Strong recommendation! Usage of single quotation marks and double quotation marks in SQL statements

Time:2021-8-3

Strong recommendation! Usage of single quotation marks and double quotation marks in SQL statements

Author: Peter Yong
Original text:https://www.cnblogs.com/peter…

As for the insert string, there are problems in this aspect (single quotation marks and double quotation marks). In fact, it is mainly because the data types and variables are making trouble. Let’s talk about it separately below. Although we are talking about the insert statement, the select, update and delete statements are the same.

If there is the following table:

mytabe
Field 1      username       String type (name)
Field 2      age            Numeric (age)
Field 3      birthday        Date type (birthday)
Field 4      marry          Boolean (married or not, true if married, false if not married)
Field 5      leixing         String type (type)

Insert string type

If you want to insert a person named Zhang Hong, because it is a string, you should add a single apostrophe around the name in the insert statement, and the numeric type can be without single quotation marks

For example:

strsql=“Insert   into   mytable(username)   Values ('zhang Hong ') "

If the name is now a variable thename, write

strsql=”Insert into mytable(username) values(‘” & thename & “')”

Description: & change to + sign, string connection

here

Insert   into   mytable(username)   values(‘    Is the part in front of Zhang Hong, and thename is a string variable,    ')

It’s the part behind Zhang Hong.

Replace thename variable with Zhang Hong, and then & connect the three segments to become

strsql=“Insert   into   mytable(username)   Values ('zhang Hong ') "

If you want to insert two fields, for example, the name is “Zhang Hong” and the type is “student”

strsql=“Insert   into   mytable(username,leixing)   Values ('zhang Hong ',' student ') "

If the name is now a variable thename and the type is also a variable thetype,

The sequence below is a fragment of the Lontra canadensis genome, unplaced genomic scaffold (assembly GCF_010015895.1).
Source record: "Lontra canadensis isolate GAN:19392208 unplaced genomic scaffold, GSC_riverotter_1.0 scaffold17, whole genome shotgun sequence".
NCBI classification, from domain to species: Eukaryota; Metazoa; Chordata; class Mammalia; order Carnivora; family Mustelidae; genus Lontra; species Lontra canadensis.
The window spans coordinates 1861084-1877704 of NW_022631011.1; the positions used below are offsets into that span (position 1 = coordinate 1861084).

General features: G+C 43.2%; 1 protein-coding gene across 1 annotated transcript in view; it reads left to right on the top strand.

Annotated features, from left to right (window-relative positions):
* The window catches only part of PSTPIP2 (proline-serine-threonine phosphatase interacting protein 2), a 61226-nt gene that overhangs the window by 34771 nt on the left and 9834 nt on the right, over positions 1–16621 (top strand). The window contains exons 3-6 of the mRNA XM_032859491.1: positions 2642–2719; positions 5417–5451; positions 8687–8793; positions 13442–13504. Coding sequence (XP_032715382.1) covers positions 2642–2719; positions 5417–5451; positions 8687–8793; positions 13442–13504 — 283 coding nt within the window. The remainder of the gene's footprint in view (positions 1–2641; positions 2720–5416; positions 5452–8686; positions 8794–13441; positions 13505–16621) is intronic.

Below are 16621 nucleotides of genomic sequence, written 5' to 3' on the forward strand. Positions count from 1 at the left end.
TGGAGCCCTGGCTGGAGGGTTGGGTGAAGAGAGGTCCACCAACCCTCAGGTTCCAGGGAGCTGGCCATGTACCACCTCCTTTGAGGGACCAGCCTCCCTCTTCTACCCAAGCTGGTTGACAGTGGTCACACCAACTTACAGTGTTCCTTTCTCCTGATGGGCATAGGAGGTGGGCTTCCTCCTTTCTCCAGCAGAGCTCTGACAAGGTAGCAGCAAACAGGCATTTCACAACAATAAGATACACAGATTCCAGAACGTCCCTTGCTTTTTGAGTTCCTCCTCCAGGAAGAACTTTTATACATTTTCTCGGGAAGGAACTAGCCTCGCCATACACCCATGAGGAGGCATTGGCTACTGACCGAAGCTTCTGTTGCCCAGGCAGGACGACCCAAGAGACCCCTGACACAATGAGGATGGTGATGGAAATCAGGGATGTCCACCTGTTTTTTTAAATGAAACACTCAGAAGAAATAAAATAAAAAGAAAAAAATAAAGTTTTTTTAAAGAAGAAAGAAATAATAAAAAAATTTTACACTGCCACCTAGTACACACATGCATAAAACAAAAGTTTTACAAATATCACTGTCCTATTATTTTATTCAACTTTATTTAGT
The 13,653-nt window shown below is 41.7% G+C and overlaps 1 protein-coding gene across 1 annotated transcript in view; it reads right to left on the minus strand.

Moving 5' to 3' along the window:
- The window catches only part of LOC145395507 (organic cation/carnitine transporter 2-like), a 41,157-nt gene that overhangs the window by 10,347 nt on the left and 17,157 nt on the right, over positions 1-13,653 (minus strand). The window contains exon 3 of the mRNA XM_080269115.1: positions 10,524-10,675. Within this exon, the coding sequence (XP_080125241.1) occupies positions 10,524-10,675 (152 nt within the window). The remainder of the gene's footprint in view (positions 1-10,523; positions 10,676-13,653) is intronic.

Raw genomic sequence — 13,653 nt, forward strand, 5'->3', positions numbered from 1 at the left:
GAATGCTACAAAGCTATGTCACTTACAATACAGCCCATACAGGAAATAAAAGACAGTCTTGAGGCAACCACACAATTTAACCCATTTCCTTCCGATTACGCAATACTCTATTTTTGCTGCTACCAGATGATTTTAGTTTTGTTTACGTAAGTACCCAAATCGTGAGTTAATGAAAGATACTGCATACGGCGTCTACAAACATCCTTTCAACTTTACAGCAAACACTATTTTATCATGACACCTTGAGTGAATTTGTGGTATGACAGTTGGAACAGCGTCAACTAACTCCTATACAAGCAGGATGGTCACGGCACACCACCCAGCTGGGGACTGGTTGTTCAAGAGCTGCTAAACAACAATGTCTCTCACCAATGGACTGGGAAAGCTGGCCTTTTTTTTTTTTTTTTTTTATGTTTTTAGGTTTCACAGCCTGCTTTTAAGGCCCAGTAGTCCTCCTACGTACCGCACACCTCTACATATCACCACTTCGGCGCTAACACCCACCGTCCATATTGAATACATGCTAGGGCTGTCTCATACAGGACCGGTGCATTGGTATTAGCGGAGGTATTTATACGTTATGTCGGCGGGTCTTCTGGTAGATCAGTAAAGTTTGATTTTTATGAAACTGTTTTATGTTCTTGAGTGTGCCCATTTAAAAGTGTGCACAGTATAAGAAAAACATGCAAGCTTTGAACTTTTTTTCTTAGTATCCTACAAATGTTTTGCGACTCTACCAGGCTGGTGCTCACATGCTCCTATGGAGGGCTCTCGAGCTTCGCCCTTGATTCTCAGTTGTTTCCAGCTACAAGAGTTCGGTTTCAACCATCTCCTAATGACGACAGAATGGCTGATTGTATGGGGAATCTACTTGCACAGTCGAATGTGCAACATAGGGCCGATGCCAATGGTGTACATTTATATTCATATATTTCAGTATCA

Then write:

strsql=”Insert into mytable(username,leixing) values(‘” & thename & “','” & thetype & “')”

As in the first example, replace thename and thetype, and then connect them with connectors to form the same string as above.

Insert numeric

If you insert a record with an age of 12, be careful not to add a single apostrophe to the number

strsql=“Insert into mytable(age) values(12)”

If age is now a variable theage, it is:

strsql=“Insert into mytable(age) values(“ & theage & “)”

here

Insert into mytable(age) values

(is the front part of 12, theage is the age variable, and) is the back part of 12.

Replace theage, then connect the three parts with the & connector, and it will become the same character as above.

Insert date type

Date type is similar to string type, but replace single apostrophe with # sign( However, a single apostrophe can also be used in the access database)

strsql=“Insert into mytable(birthday) values(#1980-10-1#)”

If you change to the date variable thedate

strsql=“Insert into mytable(birthday) values(#” & thedate & “#)”

Insert Boolean

Booleans are similar to numbers: they only have two values, true and false,

For example:

strsql=“Insert into mytable(marry) values(True)”

If you replace it with the boolean variable themarry

strsql=“Insert into mytable(birthday) values(” & themarry& “)”

Comprehensive indicationexample

Insert a record with the name of Zhang Hong and the age of 12

strsql=“Insert   into   mytable(username,age)   Values (‘zhang Hong ‘, 12) “

Pay close attention to the above formula: because the name is a string, Zhang Hong added a single apostrophe on both sides; Age is a number, so there is no single apostrophe.

If you replace it with the string variable thename and the numeric variable theage, it becomes:

strsql=“Insert into mytable(username,age) values(‘” & thename & “’,” & theage & “)”

Pay attention to the above formula. In short, after replacing variables and connecting them, complete the same string as above.

Tips

To change the following sentence questions into variables:

strsql=“Insert   into   mytable(username)   Values ('zhang Hong ') "

Step 1: erase Zhang Hong and add two quotation marks in the original position

strsql=“Insert into mytable(username) values(‘”   “')”

Step 2: add two connectors in the middle&

strsql=“Insert into mytable(username) values(‘” & & “')”

Step 3: write the variable between the two connectors

strsql=“Insert into mytable(username) values(‘” & thename & “')” -

When we write SQL queries, we still take the trouble to add single quotes. It seems that it doesn’t hurt. Because for query statements with string primary key, the performance with or without single quotation marks is 100 times better.

If there is any error, you are welcome to correct it. If you are helpful, you are welcome to like it and forward it to support.

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Strong recommendation! Usage of single quotation marks and double quotation marks in SQL statements

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